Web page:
All of the supporting characters are one-note and pretty much useless.  Molly's sister, Victoria (Katy Mixon) would be nice comic relief, if anything she ever said was humorous.  Her sluttiness and drug use is much more sad than funny.  I can't figure out why Samuel (Nyambi Nyambi) is on the series at all.  Perhaps as a recurring guest star at the main characters' favorite dining establishment, he may have been ok.  But as a main character himself, being forced into plots he doesn't belong in, it falls more than flat.  Carl (Reno Wilson) is probably the most likeable.  His bromance with Mike is believable and nice.  Recent plot involved his jealousy over his best friend spending so much time with his new girlfriend, and that was probably the best part of the whole thing so far.

     The main problem is that here is a sitcom that isn't funny.  Sure, Mike and Molly have their share of trials as the inevitably grow closer.  The premise removes all romantic tension on whether they will get together.  But the things they do and say aren't charming, aren't laughter enducing, and oftentimes, it's obvious the writers are just trying too hard for a laugh.  A performer shouting "Look at me!  I'm doing something hilarious!" never is.

     I'd like to tell you to watch Mike & Molly, but I can't in good conscience do that.  I'd like to tell you that Mike & Molly has been canceled, but I can't do that either.  It looks destined to become one of those semi-long-running mediorce-at-best shows that is on the air for reasons I can't explain.  Or who knows?  Maybe eventually it will grow into itself.  Or retool in a way that improves the show a lot.  If you'd like to check it out and form your own opinions, Mike & Molly airs Monday nights at 9:30..

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Mad Men's "Tomorrowland" packs some surprises

     Wow. That is the first word that comes to mind when thinking of AMC's Mad Men season four finale, which aired Sunday night. The show is used to delivering some twists, but things went to an unexpected, and described by many as weird, place. That's not to say it wasn't good; the episode was excellent. Many fine performances were delivered, some personal plots were advanced, though not the big economic plot the last few episodes have concerned, which I'll get to. It was a fine hour, with plenty left unresolved until next summer.

     The biggest humdinger concerns series star Don Draper (Jon Hamm), who, after spending most of the season in an adult, healthy relationship with a fellow professional, Dr. Faye Miller (Cara Buono), suddenly got engaged to his secretary, Megan (Jessica ParĂ©). I like Megan, I really do. And it's not like there wasn't some set up. Don had slept with Megan when he had problems with Faye, and took Megan to watch his kids on a trip to California earlier that same episode, where he slept with her again. But was he pushed into the decision by his grief for Anna (Melinda Page Hamilton), his worry about his firm, and his anxiety over his true identity being found out by the government? Because Faye has been there for him, and she's a much more appropriate spouse.

     Megan is a lot more like Don's ex-wife Betty (January Jones) than Faye is. Megan is young and pretty. She's not crazy or immature like Betty is. Sort of the next step above Betty, really. Don is not the first partner to marry his secretary; Roger Sterling (John Slattery) wed Jane (Peyton List) not too long ago. And Don has always gone after plenty of women. I can't really point to one factor that led to the rash choosing of Megan, but I don't doubt they'll make a good couple. For awhile anyway. Don will surely cheat on her soon enough.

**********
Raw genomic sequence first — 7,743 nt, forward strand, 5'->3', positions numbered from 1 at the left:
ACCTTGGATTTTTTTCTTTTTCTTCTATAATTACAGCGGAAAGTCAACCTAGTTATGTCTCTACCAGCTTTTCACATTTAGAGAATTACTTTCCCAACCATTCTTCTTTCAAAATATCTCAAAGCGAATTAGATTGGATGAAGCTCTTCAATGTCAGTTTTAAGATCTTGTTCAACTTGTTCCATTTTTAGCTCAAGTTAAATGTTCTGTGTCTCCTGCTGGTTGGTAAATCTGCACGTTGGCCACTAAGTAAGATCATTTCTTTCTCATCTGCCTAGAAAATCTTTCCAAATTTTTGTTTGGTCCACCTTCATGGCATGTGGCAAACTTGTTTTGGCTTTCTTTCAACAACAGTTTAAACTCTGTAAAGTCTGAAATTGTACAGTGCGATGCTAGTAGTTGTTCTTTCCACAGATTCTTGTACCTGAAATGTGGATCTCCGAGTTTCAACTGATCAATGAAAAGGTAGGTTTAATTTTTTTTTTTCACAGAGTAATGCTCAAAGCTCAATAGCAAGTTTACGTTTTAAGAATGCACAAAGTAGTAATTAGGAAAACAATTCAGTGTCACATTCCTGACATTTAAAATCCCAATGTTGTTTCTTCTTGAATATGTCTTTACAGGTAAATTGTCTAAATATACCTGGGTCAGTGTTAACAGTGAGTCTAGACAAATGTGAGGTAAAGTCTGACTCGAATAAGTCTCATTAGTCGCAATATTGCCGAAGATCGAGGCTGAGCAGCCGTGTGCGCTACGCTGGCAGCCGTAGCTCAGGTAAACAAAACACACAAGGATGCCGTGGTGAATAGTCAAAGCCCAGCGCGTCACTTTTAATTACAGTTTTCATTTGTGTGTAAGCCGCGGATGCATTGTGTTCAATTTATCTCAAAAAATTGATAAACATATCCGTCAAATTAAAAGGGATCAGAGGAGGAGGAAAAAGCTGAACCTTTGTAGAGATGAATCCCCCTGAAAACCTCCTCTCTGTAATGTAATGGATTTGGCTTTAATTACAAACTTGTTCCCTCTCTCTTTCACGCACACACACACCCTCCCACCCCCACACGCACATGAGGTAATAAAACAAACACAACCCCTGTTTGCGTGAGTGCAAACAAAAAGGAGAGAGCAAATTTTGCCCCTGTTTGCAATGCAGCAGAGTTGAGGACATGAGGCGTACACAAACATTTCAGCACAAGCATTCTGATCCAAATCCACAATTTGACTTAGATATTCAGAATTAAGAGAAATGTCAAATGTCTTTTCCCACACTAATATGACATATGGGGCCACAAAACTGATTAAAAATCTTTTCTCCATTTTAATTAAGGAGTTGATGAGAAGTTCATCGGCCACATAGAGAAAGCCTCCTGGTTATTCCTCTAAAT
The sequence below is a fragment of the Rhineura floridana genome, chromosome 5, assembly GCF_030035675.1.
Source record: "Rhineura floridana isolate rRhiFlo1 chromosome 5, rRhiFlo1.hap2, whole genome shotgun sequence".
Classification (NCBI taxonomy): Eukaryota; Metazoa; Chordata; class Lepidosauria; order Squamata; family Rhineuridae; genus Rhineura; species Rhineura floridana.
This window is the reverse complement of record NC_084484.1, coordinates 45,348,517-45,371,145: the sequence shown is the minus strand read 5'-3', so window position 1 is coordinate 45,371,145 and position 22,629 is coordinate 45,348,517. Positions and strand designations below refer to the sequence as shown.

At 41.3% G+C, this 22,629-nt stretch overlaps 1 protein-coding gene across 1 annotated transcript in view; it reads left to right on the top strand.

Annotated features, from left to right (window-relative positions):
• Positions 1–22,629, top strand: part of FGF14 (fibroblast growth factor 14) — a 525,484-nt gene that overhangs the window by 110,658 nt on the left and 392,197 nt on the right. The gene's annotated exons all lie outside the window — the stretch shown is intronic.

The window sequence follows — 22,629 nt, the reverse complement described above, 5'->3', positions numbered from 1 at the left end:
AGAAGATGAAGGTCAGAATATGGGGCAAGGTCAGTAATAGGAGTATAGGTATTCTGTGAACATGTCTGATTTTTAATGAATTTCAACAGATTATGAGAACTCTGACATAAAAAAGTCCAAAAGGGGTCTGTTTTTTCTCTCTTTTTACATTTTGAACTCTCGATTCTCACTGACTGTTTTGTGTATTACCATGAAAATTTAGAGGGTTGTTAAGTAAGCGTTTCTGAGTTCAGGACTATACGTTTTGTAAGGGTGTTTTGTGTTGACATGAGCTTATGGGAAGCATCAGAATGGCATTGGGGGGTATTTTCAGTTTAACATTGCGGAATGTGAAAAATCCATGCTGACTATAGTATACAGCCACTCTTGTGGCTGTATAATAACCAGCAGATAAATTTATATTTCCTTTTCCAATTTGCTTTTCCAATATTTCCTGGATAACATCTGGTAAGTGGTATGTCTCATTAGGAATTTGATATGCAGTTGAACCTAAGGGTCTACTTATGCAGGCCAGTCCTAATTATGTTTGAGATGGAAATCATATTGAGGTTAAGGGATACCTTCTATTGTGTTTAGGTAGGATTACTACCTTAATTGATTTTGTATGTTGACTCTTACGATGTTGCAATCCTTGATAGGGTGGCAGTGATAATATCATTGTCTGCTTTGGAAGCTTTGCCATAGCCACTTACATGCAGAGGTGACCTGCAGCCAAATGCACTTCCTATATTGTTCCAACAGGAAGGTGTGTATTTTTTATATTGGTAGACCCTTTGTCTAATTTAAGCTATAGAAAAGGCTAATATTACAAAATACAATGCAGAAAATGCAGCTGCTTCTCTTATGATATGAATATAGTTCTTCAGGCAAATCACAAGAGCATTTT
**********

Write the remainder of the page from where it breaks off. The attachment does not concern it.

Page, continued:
Betty was less annoying than usual, towards the end of the episode, anyway. In the beginning, she fired long-time maid Carla (Deborah Lacey). But by the end of the episode, having finally moved out of the house she shared with Don, she stood waiting for him in their old kitchen, more serene that she's been lately. Obviously, her world is falling apart. She actually seems jealous that Glen (Marten Holden Weiner, son of show creator Matthew Weiner) is now infatuated with Betty's daughter, Sally (Kiernan Shipka), instead of her. Her far-too-quick marriage with Henry Francis (Christopher Stanley) is not at all healthy. I thought she might make a play for Don again, though she didn't. Was it because she found out about his engagement? Was she disappointed? Or surprised? It's hard to tell with Betty.

     Sally Draper has had a banner year. Despite not getting much plot in the season finale, her parents' divorce has allowed the girl to step into the spotlight. Between befriending a boy her mother doesn't approve of, to running away to the city to find her father, Sally has been in trouble quite a bit. But she still seems sweet and innocent, much more so than when she was throwing tantrums the season before. The young actress playing her has handled the much-increased role admirably. Surely Sally will only continue to grow as the series continues, after such a successful season.

     The other big bombshell dropped in the episode was the revelation that Joan (Christina Hendricks) had kept Roger's baby. Not only that, but per Roger's earlier suggestion, she lied to her husband, Greg (Sam Page), who is overseas, and told him that the baby is his. Surely, Roger will know the truth. After all, Joan will have had no opportunity to sleep with Greg since the incident. How far will Roger go to try to claim the child that is biologically his? Will he ruin Joan's marriage? Although he said he was ok with stepping back, he was also pushing for a renewed relationship with Joan, and Roger sometimes does stupid things. This plot is a fantastic set up for season five drama. Although it reminds me of the Peggy (Elisabeth Moss) / Pete (Vincent Kartheiser) baby, which is still an open story, in my opinion, even though the baby was born at the end of season one. But what did Henry Francis say this week? You don't get any fresh starts, life just continues.